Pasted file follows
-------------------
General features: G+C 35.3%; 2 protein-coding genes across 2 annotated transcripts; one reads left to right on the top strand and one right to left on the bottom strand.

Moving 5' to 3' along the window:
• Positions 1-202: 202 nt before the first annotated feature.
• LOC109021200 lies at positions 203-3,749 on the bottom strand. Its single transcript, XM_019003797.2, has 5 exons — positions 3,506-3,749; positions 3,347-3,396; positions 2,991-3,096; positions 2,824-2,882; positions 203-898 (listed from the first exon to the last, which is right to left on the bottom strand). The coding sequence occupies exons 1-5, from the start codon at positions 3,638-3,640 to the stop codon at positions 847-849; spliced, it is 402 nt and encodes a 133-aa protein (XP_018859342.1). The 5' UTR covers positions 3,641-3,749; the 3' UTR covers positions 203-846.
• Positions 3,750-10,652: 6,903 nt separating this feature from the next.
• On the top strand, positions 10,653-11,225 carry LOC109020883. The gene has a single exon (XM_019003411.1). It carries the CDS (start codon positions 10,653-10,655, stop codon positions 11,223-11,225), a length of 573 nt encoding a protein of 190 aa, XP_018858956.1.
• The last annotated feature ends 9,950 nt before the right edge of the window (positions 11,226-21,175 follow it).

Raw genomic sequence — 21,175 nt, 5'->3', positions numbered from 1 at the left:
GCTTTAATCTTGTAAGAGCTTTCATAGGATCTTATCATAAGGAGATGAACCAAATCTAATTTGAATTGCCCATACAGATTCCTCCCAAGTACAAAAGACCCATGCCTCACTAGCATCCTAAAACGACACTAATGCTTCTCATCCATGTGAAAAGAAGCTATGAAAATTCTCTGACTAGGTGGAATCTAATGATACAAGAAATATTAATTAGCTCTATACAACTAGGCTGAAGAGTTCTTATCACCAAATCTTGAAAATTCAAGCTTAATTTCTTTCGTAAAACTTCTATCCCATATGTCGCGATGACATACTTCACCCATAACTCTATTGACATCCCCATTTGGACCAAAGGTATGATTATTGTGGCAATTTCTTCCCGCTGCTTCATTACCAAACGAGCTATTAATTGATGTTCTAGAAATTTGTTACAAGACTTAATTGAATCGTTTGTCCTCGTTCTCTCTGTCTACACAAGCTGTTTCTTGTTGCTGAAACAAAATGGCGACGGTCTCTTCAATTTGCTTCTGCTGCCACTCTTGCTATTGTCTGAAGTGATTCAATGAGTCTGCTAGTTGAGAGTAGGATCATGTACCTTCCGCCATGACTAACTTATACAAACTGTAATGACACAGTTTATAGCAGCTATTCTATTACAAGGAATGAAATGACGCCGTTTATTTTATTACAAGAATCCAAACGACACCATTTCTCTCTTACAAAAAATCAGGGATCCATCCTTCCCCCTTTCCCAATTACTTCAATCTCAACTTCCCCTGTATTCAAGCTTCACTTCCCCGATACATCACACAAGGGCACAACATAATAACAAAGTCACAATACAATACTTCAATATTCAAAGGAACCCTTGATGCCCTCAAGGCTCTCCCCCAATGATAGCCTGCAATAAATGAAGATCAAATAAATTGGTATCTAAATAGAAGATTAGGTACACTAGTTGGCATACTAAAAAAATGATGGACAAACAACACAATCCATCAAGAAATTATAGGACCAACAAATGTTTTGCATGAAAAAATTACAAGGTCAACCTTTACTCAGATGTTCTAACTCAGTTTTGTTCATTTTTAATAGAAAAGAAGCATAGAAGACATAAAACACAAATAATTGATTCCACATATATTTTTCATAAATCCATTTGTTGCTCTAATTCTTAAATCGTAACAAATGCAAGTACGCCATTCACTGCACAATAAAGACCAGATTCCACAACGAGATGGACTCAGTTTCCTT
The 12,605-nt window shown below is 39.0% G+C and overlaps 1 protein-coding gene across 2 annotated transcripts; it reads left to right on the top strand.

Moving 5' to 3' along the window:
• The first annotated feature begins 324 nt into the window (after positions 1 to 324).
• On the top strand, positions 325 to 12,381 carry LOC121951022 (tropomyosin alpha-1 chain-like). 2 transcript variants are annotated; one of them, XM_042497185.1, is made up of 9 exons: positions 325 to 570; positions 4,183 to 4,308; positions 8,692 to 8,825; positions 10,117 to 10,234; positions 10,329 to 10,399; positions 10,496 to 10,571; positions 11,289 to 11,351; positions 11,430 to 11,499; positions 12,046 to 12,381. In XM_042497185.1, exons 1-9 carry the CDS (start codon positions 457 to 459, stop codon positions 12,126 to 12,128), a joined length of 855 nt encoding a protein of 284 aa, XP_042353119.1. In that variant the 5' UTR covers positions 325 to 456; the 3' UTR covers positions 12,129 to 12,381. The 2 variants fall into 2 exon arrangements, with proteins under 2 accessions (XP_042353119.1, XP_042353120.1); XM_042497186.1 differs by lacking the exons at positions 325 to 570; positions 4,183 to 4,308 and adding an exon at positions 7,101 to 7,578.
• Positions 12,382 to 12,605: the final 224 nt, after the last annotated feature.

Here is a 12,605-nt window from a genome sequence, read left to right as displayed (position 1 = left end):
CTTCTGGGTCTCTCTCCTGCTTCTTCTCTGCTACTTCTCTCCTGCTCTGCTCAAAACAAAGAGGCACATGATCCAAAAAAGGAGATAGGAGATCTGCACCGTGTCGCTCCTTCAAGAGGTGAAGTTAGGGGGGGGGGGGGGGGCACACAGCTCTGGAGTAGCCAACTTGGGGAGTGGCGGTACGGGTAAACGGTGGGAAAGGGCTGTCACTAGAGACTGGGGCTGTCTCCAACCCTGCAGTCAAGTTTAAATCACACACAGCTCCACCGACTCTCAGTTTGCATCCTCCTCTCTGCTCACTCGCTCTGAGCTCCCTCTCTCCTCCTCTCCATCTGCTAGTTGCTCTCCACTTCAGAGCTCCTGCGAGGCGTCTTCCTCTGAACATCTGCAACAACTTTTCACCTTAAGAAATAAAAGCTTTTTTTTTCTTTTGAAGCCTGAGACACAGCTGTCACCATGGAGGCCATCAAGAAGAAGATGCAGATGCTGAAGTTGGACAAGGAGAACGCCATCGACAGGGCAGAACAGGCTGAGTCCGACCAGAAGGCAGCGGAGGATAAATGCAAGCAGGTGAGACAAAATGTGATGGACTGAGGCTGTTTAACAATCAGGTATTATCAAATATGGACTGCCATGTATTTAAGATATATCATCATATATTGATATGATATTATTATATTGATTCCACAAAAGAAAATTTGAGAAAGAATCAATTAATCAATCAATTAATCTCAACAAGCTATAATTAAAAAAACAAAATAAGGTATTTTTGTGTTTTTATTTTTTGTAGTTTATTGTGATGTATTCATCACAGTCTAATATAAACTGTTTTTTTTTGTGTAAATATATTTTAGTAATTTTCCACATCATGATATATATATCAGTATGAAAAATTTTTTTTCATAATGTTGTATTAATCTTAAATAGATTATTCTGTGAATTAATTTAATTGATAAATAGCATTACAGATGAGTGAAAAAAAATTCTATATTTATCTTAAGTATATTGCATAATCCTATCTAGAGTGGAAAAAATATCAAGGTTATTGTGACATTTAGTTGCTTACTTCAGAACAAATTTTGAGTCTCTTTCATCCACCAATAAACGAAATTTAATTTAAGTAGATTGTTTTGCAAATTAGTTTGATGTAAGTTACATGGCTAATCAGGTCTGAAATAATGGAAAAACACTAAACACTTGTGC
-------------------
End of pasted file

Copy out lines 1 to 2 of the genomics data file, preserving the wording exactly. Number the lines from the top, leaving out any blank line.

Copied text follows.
General features: G+C 35.3%; 2 protein-coding genes across 2 annotated transcripts; one reads left to right on the top strand and one right to left on the bottom strand.

Moving 5' to 3' along the window: